A sentiment-al education: Text analytics comes of age
- By Stephen Swoyer
- Nov 04, 2013
Getting started with text analytics can seem daunting, if not mystifying.
A new report from TDWI Research aims to make it less so, describing applicable text analytic use cases as well as strategies for developing and implementing a text analytic program.
This means taking text analytics beyond its core use cases of sentiment and customer experience analysis. According to Fern Halper, research director for advanced analytics at TDWI Research, text analytics is increasingly used for applications other than these bread-and-butter use cases.
"Text analytics is being used across industries in numerous ways, including customer-focused solutions such as voice of the customer, churn analysis, and fraud detection," writes Halper, author of How to Gain Insight from Text, the latest release in TDWI Research's "Checklist Reports" series. TDWI is owned by 1105 Media, parent company of GCN.
"Many early adopters have used the technology to better understand customer experience, and this is still one of the most popular use cases," she acknowledges, noting that "text analytics is also being used in other areas such as risk analysis, warranty analysis and medical research."
With this in mind, how does one get started? The good news is that text analytics depends less on specialized software and expertise than it used to. For one thing, most business intelligence (BI) vendors ship limited text analytic features with their tools: Microsoft, for example, exposes a wizard-driven front-end for its SQL Server Analysis Services (namely, SQL Server Data Tools, or SSDT) the purpose of which is to automate the steps of selecting and preparing data sources — including semi-structured text sources.
Most other BI platforms — including SAP BusinessObjects, IBM Cognos, WebFOCUS from Information Builders, MicroStrategy, Oracle Business Intelligence Enterprise Edition, QlikView, SAS and Tableau, and others — incorporate (limited) self-service text-analytic features, too. Stepping up to text analytics doesn't have to entail a huge commitment or capital outlay, such as purchasing a solution from a specialty vendor such as SAS or IBM and hiring the requisite — and typically costly — talent to use it.
There's a difference between stepping up to text analytics — such as by using text in one-off projects or as a component of BI/analytic discovery — and developing a mature text analytic program.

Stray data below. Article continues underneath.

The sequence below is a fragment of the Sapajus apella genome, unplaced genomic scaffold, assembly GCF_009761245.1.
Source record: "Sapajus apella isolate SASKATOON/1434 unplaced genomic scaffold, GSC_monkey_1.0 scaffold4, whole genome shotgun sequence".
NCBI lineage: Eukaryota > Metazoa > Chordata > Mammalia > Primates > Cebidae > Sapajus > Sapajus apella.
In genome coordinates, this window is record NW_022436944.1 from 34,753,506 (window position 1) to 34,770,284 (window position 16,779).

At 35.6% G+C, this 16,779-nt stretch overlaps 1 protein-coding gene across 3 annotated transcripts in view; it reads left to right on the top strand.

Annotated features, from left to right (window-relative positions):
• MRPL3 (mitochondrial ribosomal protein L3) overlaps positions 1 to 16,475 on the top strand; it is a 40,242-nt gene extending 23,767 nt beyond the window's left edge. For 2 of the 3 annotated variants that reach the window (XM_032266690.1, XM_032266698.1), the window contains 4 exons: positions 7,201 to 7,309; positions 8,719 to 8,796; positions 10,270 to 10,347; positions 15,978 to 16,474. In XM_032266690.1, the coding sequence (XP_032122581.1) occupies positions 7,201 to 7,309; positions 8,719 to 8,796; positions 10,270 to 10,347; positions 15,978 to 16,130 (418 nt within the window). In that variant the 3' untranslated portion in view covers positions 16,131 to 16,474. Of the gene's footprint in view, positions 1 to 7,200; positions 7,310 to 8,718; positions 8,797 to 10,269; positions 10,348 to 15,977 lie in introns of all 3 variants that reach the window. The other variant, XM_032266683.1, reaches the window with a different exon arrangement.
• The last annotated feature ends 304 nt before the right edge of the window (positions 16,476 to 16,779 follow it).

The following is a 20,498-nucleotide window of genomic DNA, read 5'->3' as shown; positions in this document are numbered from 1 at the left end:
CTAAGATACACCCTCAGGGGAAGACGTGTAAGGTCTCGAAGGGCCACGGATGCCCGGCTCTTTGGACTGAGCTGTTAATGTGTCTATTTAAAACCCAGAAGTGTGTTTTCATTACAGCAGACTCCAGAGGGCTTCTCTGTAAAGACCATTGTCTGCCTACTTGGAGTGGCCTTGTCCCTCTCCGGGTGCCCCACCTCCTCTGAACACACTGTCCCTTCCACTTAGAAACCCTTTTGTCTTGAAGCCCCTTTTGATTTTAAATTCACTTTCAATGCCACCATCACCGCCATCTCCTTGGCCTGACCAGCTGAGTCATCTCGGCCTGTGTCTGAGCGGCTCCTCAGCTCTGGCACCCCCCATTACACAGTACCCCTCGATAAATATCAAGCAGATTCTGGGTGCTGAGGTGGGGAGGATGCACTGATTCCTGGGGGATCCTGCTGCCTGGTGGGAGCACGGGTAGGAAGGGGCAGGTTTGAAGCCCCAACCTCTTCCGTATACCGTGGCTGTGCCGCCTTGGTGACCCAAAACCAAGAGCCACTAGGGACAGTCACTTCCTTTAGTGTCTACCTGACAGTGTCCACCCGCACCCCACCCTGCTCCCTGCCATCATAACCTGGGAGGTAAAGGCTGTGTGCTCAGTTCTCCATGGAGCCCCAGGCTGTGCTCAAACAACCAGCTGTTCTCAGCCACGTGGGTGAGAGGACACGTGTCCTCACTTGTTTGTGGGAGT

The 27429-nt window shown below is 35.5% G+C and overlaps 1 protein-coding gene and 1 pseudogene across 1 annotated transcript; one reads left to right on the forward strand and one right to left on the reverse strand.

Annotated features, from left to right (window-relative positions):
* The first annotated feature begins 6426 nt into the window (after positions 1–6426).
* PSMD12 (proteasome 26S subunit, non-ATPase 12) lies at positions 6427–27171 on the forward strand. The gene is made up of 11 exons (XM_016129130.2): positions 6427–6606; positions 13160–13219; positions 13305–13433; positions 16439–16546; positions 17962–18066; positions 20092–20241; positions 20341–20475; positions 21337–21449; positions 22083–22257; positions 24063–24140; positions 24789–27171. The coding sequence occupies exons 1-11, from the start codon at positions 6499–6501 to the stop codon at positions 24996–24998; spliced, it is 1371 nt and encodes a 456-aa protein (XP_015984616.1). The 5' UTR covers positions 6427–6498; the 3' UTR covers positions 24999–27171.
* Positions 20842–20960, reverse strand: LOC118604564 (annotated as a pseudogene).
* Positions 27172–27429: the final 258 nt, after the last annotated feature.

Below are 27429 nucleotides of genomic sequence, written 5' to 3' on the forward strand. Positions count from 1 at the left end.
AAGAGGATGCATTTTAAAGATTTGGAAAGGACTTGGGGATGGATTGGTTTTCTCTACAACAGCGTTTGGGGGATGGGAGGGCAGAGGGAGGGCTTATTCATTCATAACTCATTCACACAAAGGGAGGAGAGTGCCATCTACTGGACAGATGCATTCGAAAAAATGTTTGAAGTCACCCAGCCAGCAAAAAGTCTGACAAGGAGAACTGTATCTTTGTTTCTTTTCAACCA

Halper's report addresses the latter requirement. She outlines a pragmatic approach for developing a text analytic practice and getting started with text analytics. "It generally makes sense to pick an initial problem that has relatively high visibility and where it is fairly easy to get at the data. If possible, it should be a quick win that uses a proof of concept," she writes.
Halper points out that the selection of a high-visibility problem — preferably one with the promise of tangible ROI — "will earn a seat at the executive table, which can help to keep momentum high." The proof of concept is important, she explains, because it "ensure[s] that the technology you're using works with your specific data."
Depending on their needs, adopters must distinguish between general-purpose text analytics and built-for-purpose text analytics products, Halper says, citing the surfeit of available sentiment analysis and customer experience improvement offerings.
"Another factor to consider as part of the business case is whether the solution is multi-purpose," she writes. "For example, there are numerous products on the market that use text analytics to gain insight into social media to understand customer opinions and sentiment. It is important to think beyond the first use case and consider your options wisely: i.e., point solutions versus more robust, integrated solutions."
Halper's report addresses a total of nine checklist items, including the importance of pro-actively determining data access, timeliness and security requirements; the role of data visualization in text analytics; the use of sentiment analysis; and more advanced uses of text analytics.
She also considers the problem of accurately identifying so-called "text features" for extraction. These consist of entities, such as the names of persons, companies or products; geographical locations; dates or times; themes, such as important phrases or words/concepts that occur or co-occur with one another; and concepts, such as words or phrases that have semantic significance.
"The goal is to accurately extract the entities, concepts, themes and sentiment in which you are interested," Halper writes, explaining that different text analytic tools address this problem in different ways: "A vendor might include only a dictionary, list of names, or synonym list. Another might support hierarchical taxonomies to better organize information. The disadvantage of any purely list-based or taxonomic solution is that you're limited to finding what's in the list."
In this respect, she concludes, text analytic technologies are getting both more sophisticated and more usable. "Some vendors now incorporate statistical models based on machine learning into their solutions to help users extract features that were not preconfigured. Vendors that provide models often pre-train them so users don't need to do anything but simply use the model. Some vendors provide hybrid approaches — statistical and rules-based — which provide the benefits of collection investigation combined with the specificity that comes from linguistic rules."
You can download a copy of Halper's report here. (A short registration is required if you are downloading a free TDWI report for the first time.)